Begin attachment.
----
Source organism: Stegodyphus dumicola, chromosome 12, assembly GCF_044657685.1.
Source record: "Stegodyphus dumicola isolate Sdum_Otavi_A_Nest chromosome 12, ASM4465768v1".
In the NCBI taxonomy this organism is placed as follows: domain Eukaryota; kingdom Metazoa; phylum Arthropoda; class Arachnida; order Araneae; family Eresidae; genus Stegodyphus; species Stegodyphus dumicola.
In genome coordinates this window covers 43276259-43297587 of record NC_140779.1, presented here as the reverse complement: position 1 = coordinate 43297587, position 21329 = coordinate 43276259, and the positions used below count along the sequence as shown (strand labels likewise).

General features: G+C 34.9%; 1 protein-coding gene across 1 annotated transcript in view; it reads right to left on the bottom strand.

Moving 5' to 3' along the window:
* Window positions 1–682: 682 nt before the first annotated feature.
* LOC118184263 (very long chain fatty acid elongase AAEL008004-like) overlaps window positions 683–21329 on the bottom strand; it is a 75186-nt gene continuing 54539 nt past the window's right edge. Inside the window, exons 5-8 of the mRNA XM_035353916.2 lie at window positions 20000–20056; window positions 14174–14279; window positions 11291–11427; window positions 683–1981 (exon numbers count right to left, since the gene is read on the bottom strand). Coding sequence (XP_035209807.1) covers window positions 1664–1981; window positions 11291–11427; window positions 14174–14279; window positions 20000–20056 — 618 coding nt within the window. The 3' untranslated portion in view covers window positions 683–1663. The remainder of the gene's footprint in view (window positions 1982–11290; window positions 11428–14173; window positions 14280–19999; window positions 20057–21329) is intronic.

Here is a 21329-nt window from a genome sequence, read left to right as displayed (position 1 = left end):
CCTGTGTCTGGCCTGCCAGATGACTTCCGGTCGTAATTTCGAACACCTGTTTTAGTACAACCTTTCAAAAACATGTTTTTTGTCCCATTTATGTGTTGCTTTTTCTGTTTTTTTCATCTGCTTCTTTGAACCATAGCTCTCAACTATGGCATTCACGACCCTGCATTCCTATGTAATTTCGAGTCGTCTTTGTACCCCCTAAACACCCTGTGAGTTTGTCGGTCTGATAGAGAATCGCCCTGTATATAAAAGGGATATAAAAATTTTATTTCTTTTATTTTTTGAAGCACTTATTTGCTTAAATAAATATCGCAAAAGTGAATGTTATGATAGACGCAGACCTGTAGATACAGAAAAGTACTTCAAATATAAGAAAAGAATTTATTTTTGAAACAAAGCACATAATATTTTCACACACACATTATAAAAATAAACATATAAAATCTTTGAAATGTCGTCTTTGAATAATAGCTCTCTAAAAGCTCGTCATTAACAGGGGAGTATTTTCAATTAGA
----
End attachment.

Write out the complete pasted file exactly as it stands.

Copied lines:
Source organism: Stegodyphus dumicola, chromosome 12, assembly GCF_044657685.1.
Source record: "Stegodyphus dumicola isolate Sdum_Otavi_A_Nest chromosome 12, ASM4465768v1".
In the NCBI taxonomy this organism is placed as follows: domain Eukaryota; kingdom Metazoa; phylum Arthropoda; class Arachnida; order Araneae; family Eresidae; genus Stegodyphus; species Stegodyphus dumicola.
In genome coordinates this window covers 43276259-43297587 of record NC_140779.1, presented here as the reverse complement: position 1 = coordinate 43297587, position 21329 = coordinate 43276259, and the positions used below count along the sequence as shown (strand labels likewise).

General features: G+C 34.9%; 1 protein-coding gene across 1 annotated transcript in view; it reads right to left on the bottom strand.

Moving 5' to 3' along the window:
* Window positions 1–682: 682 nt before the first annotated feature.
* LOC118184263 (very long chain fatty acid elongase AAEL008004-like) overlaps window positions 683–21329 on the bottom strand; it is a 75186-nt gene continuing 54539 nt past the window's right edge. Inside the window, exons 5-8 of the mRNA XM_035353916.2 lie at window positions 20000–20056; window positions 14174–14279; window positions 11291–11427; window positions 683–1981 (exon numbers count right to left, since the gene is read on the bottom strand). Coding sequence (XP_035209807.1) covers window positions 1664–1981; window positions 11291–11427; window positions 14174–14279; window positions 20000–20056 — 618 coding nt within the window. The 3' untranslated portion in view covers window positions 683–1663. The remainder of the gene's footprint in view (window positions 1982–11290; window positions 11428–14173; window positions 14280–19999; window positions 20057–21329) is intronic.

Here is a 21329-nt window from a genome sequence, read left to right as displayed (position 1 = left end):
CCTGTGTCTGGCCTGCCAGATGACTTCCGGTCGTAATTTCGAACACCTGTTTTAGTACAACCTTTCAAAAACATGTTTTTTGTCCCATTTATGTGTTGCTTTTTCTGTTTTTTTCATCTGCTTCTTTGAACCATAGCTCTCAACTATGGCATTCACGACCCTGCATTCCTATGTAATTTCGAGTCGTCTTTGTACCCCCTAAACACCCTGTGAGTTTGTCGGTCTGATAGAGAATCGCCCTGTATATAAAAGGGATATAAAAATTTTATTTCTTTTATTTTTTGAAGCACTTATTTGCTTAAATAAATATCGCAAAAGTGAATGTTATGATAGACGCAGACCTGTAGATACAGAAAAGTACTTCAAATATAAGAAAAGAATTTATTTTTGAAACAAAGCACATAATATTTTCACACACACATTATAAAAATAAACATATAAAATCTTTGAAATGTCGTCTTTGAATAATAGCTCTCTAAAAGCTCGTCATTAACAGGGGAGTATTTTCAATTAGA